"Michael: One who is like God." -- Oxford English Dictionary
This story is for Mikes only.
We are the ultimate trend.
We carry the most popular boy's name in America.
But there is deep trouble in Mikeville: Our very popularity is our curse. Many of us feel ordinary, lost in a sea of Mikes. We have no identity. A million Mikes are worth but one Elvis.
To borrow from some George down in Washington, this cannot stand. And I am doing my part to change it.
The other day, I became an official member of Mikes of America -- which claims to be the largest name-based organization in the world, a support group with more than 20,000 member Mikes.
I received a T-shirt and a framed certificate in the mail (alas, with glass broken). The package came from Mike D. Nelson, president and founder of Mikes of America, our visionary.
"We've got something here that we share, that the non-Mike population just doesn't understand," says Mr. Nelson, 43, who lives in Minneapolis and works for a small company that sells manufactured housing. "I have managed to strike a chord among Mikes everywhere. Mikes have felt lost. But that's OK. It's better than OK.
"Feel proud. This is the all-American name. And thank God that your parents didn't name you Fred!"
Mike Nelson is serious -- well, as serious as a Mike can be. He first felt the facelessness of Mikehood in Catholic elementary school. "I grew up with six or seven Mikes in my grade-school class," he recalls. "There was a Mike everywhere you looked."
Even today, his two best friends are named Mike, "and we call ourselves Three Blind Mikes."
Mikes are everywhere. For the last quarter-century, Michael has been the top name for newborn boys in New York City, pummeling second-ranked Christopher in 1990 by 2,196 to 1,671; statewide, Mike beat Chris 6,033 to 4,171. (Fifty-five New Yorkers did name their babies Elvis.) In Pennsylvania, too, Michael led: 3,462 were born in 1990, followed by a paltry 2,648 Matthews. Actually, to those Pennsylvania Michaels you can add: 63 Micheals (possibly just bad typing by state
officials), 50 Miguels, two Mychaels, two Mikels and four just plain Mikes -- which is what we all end up being anyway.
Just what "is" it that makes Mike so popular?
"I don't know, to be honest with you," Mr. Nelson says. "It's a good, solid American name, a friendly and familiar name. It's not ethnic, it's not trendy. The Jasons come and go, but Mikes are here to stay."
For the last 12 years, Mike Nelson's mission has been to promote the name worldwide. To make every Mike feel good. "I like to think there aren't any dirtballs out there named Mike," he says.
But at the mention of Mike Tyson, he seems saddened. Being a Mike is a sacred trust; so many youngsters count on us. Every January the Mikes of America recognize a Mike of the Year. Basketball star Michael Jordan won it for 1991. "In America we hold our heroes in high regard," says Mr. Nelson. "We idolize them. We name our children after them -- and that means more Mikes to carry on."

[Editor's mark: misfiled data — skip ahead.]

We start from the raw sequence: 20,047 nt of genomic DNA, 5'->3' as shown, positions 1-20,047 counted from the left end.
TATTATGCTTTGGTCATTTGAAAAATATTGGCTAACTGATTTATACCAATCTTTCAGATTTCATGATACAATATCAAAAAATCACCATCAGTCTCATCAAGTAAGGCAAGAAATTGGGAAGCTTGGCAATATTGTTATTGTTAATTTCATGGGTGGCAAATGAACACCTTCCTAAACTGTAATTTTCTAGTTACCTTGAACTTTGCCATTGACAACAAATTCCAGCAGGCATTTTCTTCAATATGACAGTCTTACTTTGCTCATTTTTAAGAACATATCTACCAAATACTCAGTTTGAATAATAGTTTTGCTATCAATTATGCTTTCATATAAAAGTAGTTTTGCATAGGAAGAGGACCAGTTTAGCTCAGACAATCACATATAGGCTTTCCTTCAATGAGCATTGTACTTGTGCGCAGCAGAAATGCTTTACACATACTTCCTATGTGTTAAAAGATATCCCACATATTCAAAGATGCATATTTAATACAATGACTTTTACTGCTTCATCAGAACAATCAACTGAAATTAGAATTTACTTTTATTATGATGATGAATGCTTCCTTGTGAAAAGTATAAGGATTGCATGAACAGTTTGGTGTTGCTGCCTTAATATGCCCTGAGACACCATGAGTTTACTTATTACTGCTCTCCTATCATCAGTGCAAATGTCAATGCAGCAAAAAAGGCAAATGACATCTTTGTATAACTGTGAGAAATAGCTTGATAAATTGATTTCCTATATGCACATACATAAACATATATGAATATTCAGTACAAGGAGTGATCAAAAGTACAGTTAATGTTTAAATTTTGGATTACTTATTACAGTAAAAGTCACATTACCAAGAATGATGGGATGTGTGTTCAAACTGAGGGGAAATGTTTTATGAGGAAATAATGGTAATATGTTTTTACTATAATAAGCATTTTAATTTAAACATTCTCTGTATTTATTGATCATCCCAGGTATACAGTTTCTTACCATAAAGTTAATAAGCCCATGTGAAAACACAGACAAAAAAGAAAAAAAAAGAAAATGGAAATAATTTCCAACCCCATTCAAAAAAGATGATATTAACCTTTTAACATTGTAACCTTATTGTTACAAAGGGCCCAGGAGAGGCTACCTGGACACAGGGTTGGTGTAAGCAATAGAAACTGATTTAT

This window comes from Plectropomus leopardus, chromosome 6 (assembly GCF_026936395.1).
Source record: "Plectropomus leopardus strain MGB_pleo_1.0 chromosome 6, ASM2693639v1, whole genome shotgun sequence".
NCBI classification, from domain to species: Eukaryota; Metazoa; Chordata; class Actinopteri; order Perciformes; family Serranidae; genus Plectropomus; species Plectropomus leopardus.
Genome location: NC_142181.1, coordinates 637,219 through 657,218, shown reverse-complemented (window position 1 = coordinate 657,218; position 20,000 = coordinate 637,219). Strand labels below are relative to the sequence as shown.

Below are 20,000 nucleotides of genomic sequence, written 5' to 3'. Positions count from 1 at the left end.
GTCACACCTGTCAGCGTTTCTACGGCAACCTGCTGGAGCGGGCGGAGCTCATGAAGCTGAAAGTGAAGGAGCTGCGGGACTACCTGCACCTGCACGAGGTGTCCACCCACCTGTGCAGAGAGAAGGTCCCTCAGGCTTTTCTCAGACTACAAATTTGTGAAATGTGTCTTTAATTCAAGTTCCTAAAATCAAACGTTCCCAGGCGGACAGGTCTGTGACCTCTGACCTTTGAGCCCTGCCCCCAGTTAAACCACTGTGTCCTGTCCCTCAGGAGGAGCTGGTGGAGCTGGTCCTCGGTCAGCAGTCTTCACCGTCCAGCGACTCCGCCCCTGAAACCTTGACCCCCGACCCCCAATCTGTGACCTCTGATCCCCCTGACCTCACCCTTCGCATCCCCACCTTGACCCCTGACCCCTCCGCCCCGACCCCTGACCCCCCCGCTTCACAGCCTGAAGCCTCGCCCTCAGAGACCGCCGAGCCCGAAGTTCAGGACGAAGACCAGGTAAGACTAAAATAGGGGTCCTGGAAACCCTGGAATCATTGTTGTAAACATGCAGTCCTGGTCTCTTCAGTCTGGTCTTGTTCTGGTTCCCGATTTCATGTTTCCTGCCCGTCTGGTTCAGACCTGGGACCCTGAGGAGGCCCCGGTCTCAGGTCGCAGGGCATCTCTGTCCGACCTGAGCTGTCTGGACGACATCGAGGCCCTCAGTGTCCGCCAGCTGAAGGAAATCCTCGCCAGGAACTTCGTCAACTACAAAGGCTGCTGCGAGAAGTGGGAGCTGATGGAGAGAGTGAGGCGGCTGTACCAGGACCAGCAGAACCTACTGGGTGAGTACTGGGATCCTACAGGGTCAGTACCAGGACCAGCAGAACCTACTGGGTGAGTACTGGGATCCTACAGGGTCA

Mike Nelson has started a line of Mikewear -- hats, shirts, sweats, all bearing the Mikes of America trademark. He writes a newsletter for members, called Open Mike, and every week receives dozens of letters in which Mikes pour out their thanks and praise.
A few samples:
* "For years, I wanted to change my first name because every time someone yelled 'Mike,' just about every guy around me would turn his head. Well, your club has made me realize how special the name Mike really is. Your organization is the biggest down here in Texas!" -- Mike Mouri, Galveston, Texas.
* "My life has changed. Ever since becoming a member of Mikes of America, I notice subtle changes in every aspect of my previously common existence. I feel like a much stronger Mike now." -- Mike Piacenza, address unknown.
"Generally speaking, Mikes of America is a good idea." -- Rev. Mike T. Donohue, Willimantic, Conn.
* "I believe that with the hard work and efforts of all Mikes from far and wide, we can make the 1990s the Mike Decade." -- Mike Kaine, Trenton, Ontario.
Until reporting this story, I had never realized my own trauma over being a Mike. Preceded by two brothers, I was supposed to be a Wendy. And as a kid, they used to torment me by singing "Michael Row the Boat Ashore." I wanted to scratch their eyes out.
As an adult, I still struggle for recognition.
Yet I have always shared a deep kinship with fellow Mikes. In college, six of us shared an apartment and three of us were Mikes. Since high school, my best friend has been a Mike. I sit across from a Mike at work. I live next door to a Mike. One of my first loves was a Michelle -- but she married a Dennis and now has five kids. I'm sure one of them is named Mike.
Mike Nelson has helped me realize not only the burden of being a Mike, but also the glory. He says he regularly gets letters from people who "wish" they could be Mikes. In fact, some members changed their names just so they could join.